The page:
This year has taught us a few lessons. The Great Toilet Paper Panic of the spring, for example, was a good demonstration of how we collectively react in times of uncertainty: hunker down, stay put, ride it out.
Indeed, a pandemic – and a recession in general – typically causes people to act conservatively, and we’d expect that kind of caution to also apply to the job market. Yet, this year is also unpredictable, which means that even though many job-seekers may still be stockpiling Lysol, they’re also taking the opportunity to explore new career options.
As counterintuitive as it may seem, the pandemic has been the push many people needed to realize they needed to make a switch—the catalyst that finally revealed the truth (one that was too easy to ignore during normal times). Susan Peppercorn explains in Fast Company:
“Even in industries that have not been badly hurt by the pandemic, many people are facing a reality that they work in jobs that they dislike, which can force people to ask themselves, ‘Is this really the tradeoff I want to make?’”
For many of the candidates we talk to, the shift to working from home was the big eye-opener, providing them with a fresh perspective on their current job and pushing them to make the leap. And while the recession has unfortunately decimated many businesses and even entire industries, others have flourished—creating a plethora of new opportunities.
The resumé rules have changed
Most of us have heard the advice to stay in a job for at least two to three years, lest you be branded as “unreliable” or “flaky.” It was a good rule of thumb, but – alas – it met its match in 2020.
“The snow globe of the world has been shaken up,” says Jenny Blake, career strategist and author. “No one is judging anyone for making a career change.”
It’s true. If you were ever waiting for the right timing, this could be your window. With so many employees furloughed, laid off, or even forced to pivot to something new, hiring managers are now approaching candidates with a new sense of understanding and benevolence than ever before.
And that’s why now may be the best time to take stock of your priorities, explains Bruce A. Johnson, PhD, MBA, in his blog:
“When a significant lifetime event occurs, such as a worldwide crisis, it creates an opportunity to re-evaluate the thoughts and plans you’ve had for your career … You have a choice: You can use it as a time to reflect and redirect your focus, or you can give into fear and become paralyzed with inaction.”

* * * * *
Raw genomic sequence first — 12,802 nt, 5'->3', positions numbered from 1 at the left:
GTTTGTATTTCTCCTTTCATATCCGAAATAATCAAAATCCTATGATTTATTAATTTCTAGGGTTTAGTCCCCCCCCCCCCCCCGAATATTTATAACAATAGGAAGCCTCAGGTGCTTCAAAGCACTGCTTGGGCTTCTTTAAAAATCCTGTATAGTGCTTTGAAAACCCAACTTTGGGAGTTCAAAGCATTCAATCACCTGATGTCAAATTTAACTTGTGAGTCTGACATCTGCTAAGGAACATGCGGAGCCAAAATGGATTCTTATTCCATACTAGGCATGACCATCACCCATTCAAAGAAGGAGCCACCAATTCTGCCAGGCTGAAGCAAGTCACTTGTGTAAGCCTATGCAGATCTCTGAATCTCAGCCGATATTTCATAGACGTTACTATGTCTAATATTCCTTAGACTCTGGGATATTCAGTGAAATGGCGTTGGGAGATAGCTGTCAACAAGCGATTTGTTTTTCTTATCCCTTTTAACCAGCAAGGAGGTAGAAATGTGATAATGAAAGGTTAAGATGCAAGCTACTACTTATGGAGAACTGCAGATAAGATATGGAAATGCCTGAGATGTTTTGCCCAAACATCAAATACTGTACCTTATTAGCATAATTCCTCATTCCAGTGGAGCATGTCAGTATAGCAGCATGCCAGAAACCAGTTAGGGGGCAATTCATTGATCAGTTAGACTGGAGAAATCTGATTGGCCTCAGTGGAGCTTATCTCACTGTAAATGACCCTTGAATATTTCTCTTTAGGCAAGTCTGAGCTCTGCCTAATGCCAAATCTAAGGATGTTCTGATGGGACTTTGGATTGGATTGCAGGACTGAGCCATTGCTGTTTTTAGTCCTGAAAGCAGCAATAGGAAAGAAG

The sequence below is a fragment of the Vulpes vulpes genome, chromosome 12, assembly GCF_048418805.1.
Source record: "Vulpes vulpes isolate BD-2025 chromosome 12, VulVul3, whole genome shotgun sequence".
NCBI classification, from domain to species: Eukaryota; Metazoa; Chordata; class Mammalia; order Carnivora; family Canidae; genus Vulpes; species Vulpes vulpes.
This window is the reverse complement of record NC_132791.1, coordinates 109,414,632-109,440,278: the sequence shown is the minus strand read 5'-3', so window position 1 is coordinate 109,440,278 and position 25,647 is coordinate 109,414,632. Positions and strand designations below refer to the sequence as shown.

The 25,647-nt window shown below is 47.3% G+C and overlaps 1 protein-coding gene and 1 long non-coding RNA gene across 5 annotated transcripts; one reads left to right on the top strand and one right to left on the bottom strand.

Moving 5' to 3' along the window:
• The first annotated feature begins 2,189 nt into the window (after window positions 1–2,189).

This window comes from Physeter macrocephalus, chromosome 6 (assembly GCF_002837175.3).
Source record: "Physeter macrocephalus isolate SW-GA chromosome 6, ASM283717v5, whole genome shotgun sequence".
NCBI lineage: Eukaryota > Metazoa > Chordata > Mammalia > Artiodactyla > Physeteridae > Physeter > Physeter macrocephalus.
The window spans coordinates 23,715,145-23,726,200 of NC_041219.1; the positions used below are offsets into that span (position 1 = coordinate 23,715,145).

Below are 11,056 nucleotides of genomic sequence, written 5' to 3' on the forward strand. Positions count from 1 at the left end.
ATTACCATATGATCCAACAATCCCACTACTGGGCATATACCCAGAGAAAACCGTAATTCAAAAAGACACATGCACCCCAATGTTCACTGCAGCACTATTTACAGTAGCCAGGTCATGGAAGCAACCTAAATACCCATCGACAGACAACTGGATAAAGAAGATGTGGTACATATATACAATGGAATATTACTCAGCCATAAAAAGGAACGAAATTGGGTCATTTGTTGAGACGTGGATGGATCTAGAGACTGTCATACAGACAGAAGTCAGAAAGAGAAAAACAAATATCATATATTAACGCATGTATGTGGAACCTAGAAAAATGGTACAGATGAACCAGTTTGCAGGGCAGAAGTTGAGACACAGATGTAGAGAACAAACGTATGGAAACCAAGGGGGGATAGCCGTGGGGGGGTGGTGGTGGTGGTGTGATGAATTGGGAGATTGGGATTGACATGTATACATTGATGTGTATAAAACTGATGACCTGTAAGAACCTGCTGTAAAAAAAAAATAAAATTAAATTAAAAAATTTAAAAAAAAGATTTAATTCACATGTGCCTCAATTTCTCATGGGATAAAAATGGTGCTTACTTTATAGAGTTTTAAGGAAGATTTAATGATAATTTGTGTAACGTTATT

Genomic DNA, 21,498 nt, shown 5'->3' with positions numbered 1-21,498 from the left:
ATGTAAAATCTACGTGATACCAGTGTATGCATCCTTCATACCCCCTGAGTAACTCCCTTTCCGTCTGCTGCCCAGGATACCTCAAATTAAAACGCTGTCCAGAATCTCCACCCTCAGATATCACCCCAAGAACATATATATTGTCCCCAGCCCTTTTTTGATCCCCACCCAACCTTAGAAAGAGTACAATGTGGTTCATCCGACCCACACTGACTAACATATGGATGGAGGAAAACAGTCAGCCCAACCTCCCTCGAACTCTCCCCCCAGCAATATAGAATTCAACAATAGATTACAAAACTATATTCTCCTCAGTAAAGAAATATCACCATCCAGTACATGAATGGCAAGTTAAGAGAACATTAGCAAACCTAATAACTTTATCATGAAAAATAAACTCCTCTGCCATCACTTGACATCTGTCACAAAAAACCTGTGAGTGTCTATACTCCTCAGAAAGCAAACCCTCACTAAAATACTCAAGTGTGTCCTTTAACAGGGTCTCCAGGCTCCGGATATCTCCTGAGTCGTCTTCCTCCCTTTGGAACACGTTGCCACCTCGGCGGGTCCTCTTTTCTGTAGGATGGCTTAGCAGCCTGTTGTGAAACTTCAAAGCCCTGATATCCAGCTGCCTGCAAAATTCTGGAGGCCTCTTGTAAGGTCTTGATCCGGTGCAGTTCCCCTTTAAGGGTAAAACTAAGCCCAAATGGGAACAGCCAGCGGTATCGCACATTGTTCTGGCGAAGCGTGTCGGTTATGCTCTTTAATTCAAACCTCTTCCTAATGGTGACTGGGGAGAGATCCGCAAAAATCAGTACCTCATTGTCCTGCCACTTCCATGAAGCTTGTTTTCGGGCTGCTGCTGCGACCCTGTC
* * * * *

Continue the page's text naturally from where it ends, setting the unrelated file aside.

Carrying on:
Steps to a smoother switch
Nevertheless, switching jobs or career paths can be scary, and the move can carry with it a host of challenges and issues. If you’re considering a change – or want to at least explore this new terrain – start with four steps:
- Do your homework – Time to crunch the numbers and organize all your personal information—current salary, monthly expenses, savings, other income, etc. Be sure to look at your benefits (and who relies on them): What kind of insurance needs to come with a new position? Do you need a 401(k) or can you forgo that for a while? Do a deep dive into your complete financial picture so you can make an informed decision.
- Make a list of job and career options – Compile your options for new companies or opportunities (if you want to stay in your current field) or new career paths (if you’re ready for something new). Now’s a good time to get our of your silo and look around for options you’ve likely never considered before. What are you qualified for? What past experience could prove your value in a completely different role?
- Choose your path and make your preparations – This may mean saving additional money to cover any gaps, or it may mean enrolling in online classes or night school to earn a required certification (or just hone your skills). The more preparation you can do while you’re still employed, the less anxious you’ll feel when you finally give notice.
- Take action – Now’s the time to put your plan to work. It’s also the perfect time to work directly with a recruiting professional who can help you not only explore your new career path but provide insight into the companies and roles available to you. Especially if you’re headed down a new road, having a guide to help you along the way can make all the difference.
Yes, this insane year has indeed taught us several lessons, and not all of them have been very good. But it’s also taught us to value what’s important to us, to take the time to reevaluate the choices we make and how we spend our time—something so simple but vitally important, especially with such an uncertain future ahead.
“Ride it out” only works for so long. If you’re ready to explore a new path for your career future, we’re here to help show you the way.
Melissa Rose is a recruiting manager with the Administrative team at Morgan Hunter, serving Kansas City-area employers to help them meet a range of hiring needs, from temporary staffing to direct-hire placements. Share your thoughts on Facebook, LinkedIn or on Twitter @MorganHunterCo.